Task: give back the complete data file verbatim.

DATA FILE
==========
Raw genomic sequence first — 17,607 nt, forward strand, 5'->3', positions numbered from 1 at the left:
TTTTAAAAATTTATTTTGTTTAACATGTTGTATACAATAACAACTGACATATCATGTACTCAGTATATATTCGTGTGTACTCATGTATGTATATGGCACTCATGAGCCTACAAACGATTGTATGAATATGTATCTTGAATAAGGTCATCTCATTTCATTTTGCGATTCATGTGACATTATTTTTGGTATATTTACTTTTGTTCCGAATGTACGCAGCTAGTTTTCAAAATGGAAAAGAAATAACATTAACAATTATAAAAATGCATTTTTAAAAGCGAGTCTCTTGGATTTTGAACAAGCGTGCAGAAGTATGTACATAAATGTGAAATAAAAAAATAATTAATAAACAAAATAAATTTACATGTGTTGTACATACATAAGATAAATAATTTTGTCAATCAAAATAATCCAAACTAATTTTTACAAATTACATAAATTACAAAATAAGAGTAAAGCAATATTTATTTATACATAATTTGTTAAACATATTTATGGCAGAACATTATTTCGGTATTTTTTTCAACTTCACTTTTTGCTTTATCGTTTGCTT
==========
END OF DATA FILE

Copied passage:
Raw genomic sequence first — 17,607 nt, forward strand, 5'->3', positions numbered from 1 at the left:
TTTTAAAAATTTATTTTGTTTAACATGTTGTATACAATAACAACTGACATATCATGTACTCAGTATATATTCGTGTGTACTCATGTATGTATATGGCACTCATGAGCCTACAAACGATTGTATGAATATGTATCTTGAATAAGGTCATCTCATTTCATTTTGCGATTCATGTGACATTATTTTTGGTATATTTACTTTTGTTCCGAATGTACGCAGCTAGTTTTCAAAATGGAAAAGAAATAACATTAACAATTATAAAAATGCATTTTTAAAAGCGAGTCTCTTGGATTTTGAACAAGCGTGCAGAAGTATGTACATAAATGTGAAATAAAAAAATAATTAATAAACAAAATAAATTTACATGTGTTGTACATACATAAGATAAATAATTTTGTCAATCAAAATAATCCAAACTAATTTTTACAAATTACATAAATTACAAAATAAGAGTAAAGCAATATTTATTTATACATAATTTGTTAAACATATTTATGGCAGAACATTATTTCGGTATTTTTTTCAACTTCACTTTTTGCTTTATCGTTTGCTT